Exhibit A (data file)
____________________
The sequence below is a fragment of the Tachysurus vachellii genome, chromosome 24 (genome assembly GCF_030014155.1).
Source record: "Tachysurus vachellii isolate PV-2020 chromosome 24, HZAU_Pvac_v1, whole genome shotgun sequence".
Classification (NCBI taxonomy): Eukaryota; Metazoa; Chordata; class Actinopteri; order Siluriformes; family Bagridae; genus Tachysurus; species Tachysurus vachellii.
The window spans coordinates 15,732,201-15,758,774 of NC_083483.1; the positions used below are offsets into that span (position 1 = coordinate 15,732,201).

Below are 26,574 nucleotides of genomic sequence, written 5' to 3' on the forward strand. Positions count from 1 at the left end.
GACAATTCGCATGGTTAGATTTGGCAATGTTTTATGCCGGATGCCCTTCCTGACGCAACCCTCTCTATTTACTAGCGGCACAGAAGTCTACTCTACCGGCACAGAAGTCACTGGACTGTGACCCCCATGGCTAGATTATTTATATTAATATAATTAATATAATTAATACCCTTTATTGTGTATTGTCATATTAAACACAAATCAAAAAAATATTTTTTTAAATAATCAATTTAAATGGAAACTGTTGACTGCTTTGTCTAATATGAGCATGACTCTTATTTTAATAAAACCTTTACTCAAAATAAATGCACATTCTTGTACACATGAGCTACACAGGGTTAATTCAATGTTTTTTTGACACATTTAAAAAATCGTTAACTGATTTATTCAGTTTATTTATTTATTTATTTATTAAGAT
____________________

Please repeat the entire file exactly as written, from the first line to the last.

The sequence below is a fragment of the Tachysurus vachellii genome, chromosome 24 (genome assembly GCF_030014155.1).
Source record: "Tachysurus vachellii isolate PV-2020 chromosome 24, HZAU_Pvac_v1, whole genome shotgun sequence".
Classification (NCBI taxonomy): Eukaryota; Metazoa; Chordata; class Actinopteri; order Siluriformes; family Bagridae; genus Tachysurus; species Tachysurus vachellii.
The window spans coordinates 15,732,201-15,758,774 of NC_083483.1; the positions used below are offsets into that span (position 1 = coordinate 15,732,201).

Below are 26,574 nucleotides of genomic sequence, written 5' to 3' on the forward strand. Positions count from 1 at the left end.
GACAATTCGCATGGTTAGATTTGGCAATGTTTTATGCCGGATGCCCTTCCTGACGCAACCCTCTCTATTTACTAGCGGCACAGAAGTCTACTCTACCGGCACAGAAGTCACTGGACTGTGACCCCCATGGCTAGATTATTTATATTAATATAATTAATATAATTAATACCCTTTATTGTGTATTGTCATATTAAACACAAATCAAAAAAATATTTTTTTAAATAATCAATTTAAATGGAAACTGTTGACTGCTTTGTCTAATATGAGCATGACTCTTATTTTAATAAAACCTTTACTCAAAATAAATGCACATTCTTGTACACATGAGCTACACAGGGTTAATTCAATGTTTTTTTGACACATTTAAAAAATCGTTAACTGATTTATTCAGTTTATTTATTTATTTATTTATTAAGAT